[Guest post by Alex Klein]

Everyone’s up in arms about John Binienda, the Massachusetts state representative who makes creative comparisons: namely, between forcing poor defenseless lobbyists to wear laminated badges and tattooing imprisoned Jews.

"The idea of the badge by lobbyists to me, I kind of find that revolting. Hitler during the concentration camps tattooed all of the Jewish people so he would know who was Jew and who wasn't — and that's something that I just don't go along with."

But why would he back down and apologize for such a flattering simile? Members of the tribe like me were happy to see Binienda remind us all that Jews, like lobbyists, are people too. Thankfully, Binienda will weather this storm. The outspoken chairman of the House Rules committee has been living large on Beacon Hill for 24 years now: a whopping 12 terms, each more memorable than the last.

The early years: In 1992, the Worcester wunderkind was arrested and charged with assault and battery for beating up his wife. Then his campaign manager also got arrested for beating up his wife (his own wife, that is).  Then his son got arrested for assaulting a pizza parlor owner with a broken beer bottle.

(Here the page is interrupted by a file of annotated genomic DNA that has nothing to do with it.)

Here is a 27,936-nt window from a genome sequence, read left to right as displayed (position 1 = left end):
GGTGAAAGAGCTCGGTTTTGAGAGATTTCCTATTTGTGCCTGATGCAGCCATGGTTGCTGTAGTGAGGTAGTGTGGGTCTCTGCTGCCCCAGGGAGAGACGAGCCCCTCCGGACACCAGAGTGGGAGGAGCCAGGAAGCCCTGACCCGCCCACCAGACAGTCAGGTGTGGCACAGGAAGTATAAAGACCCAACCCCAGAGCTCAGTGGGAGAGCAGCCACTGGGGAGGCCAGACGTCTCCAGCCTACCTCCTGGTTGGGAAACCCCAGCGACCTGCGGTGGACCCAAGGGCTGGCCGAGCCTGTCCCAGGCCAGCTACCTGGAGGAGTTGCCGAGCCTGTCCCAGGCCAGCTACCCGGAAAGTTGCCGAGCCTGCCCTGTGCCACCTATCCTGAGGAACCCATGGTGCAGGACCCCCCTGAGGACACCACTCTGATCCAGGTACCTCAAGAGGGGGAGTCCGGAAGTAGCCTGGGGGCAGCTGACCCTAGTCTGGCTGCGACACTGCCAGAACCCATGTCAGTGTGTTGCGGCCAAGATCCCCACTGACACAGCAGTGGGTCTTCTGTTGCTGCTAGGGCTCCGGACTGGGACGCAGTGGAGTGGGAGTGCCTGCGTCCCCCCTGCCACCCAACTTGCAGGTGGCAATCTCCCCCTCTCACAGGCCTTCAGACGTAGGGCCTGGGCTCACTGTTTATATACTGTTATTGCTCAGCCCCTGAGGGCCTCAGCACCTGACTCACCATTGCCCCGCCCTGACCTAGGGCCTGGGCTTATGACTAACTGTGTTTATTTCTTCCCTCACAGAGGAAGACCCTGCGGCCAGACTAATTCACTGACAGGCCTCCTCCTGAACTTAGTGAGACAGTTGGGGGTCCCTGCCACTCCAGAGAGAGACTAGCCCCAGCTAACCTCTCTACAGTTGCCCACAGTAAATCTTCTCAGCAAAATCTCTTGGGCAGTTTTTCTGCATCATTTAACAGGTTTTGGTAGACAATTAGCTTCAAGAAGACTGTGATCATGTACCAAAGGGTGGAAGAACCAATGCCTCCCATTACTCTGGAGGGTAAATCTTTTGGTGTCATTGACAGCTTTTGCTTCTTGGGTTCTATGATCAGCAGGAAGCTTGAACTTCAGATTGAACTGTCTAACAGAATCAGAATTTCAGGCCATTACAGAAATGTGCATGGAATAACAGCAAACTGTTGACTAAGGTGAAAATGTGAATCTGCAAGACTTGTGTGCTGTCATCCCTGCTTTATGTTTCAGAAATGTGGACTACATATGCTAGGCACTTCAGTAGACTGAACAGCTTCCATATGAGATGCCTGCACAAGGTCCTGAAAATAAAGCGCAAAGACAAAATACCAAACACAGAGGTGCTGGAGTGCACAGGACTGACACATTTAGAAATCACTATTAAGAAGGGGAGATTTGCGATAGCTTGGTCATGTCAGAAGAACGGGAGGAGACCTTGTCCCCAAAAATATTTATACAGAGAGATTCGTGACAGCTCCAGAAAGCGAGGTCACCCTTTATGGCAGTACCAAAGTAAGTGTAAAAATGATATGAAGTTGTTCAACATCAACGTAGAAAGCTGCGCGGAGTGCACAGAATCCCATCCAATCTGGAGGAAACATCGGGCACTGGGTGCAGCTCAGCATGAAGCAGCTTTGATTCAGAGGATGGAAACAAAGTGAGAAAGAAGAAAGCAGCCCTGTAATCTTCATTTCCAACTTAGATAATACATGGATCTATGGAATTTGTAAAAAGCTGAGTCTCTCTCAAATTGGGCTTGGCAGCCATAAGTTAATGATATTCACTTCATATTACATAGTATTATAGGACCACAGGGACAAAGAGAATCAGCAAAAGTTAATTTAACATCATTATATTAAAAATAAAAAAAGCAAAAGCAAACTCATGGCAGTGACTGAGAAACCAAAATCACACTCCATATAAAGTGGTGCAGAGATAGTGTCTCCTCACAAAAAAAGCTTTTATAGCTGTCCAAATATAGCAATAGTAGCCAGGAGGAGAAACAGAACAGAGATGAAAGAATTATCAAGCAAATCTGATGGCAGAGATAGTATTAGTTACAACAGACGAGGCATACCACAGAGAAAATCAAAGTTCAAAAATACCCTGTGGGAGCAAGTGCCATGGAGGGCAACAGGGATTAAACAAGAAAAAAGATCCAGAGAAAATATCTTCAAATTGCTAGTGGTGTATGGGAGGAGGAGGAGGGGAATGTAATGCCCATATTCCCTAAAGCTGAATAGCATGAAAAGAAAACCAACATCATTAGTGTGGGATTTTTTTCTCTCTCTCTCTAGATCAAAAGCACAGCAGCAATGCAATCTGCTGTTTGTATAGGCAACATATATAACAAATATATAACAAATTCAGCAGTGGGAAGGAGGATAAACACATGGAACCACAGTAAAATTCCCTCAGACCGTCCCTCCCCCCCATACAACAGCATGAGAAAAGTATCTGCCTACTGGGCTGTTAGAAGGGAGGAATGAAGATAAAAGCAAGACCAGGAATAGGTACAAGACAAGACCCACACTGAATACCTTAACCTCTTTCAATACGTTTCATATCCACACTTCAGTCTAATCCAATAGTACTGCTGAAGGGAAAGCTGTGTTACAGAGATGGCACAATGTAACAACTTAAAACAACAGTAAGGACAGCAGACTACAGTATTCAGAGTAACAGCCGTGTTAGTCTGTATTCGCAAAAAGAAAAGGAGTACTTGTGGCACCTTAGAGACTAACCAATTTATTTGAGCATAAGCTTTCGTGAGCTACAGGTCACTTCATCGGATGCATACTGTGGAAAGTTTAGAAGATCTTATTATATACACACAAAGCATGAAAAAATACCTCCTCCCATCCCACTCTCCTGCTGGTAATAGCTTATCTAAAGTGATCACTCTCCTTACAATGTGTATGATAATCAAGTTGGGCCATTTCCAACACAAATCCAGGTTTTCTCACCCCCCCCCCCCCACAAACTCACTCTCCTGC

Beyond brawling, Binienda’s pre-reductio-ad-Hitlerum career has produced lots of great puns. The man has a poet’s eye. On the nation’s thirst for Saudi Arabian oil, he commented, “They have us over a barrel.” On a new law to combat litter: “The bottle bill as I see the bottle bill, has a lot of holes in it.”

Of course, there are the serious days. In the wake of 9/11, Binienda proposed giving radiation pills to all Plymouth residents. Since then, he’s introduced groundbreaking legislation to stop Republicans from buying websites. He’s also got a weird obsession with lotteries: he’s tried to start not one, but two new ones. And in 2004 he introduced a bill that would keep a winsome 18-year-old girl’s lottery ticket from expiring. In his free time, he sparred with Mitt Romney over an airport access road.

Even before his Holocaust comparison, Rep. Binienda was “noncommittal at best” on the new house ethics rules. In the next few months, I’m sure we’ll find out why. But until then, we need to come up with something to which we can compare Binienda himself. I nominate a cartoonish parody of a Massachusetts state rep.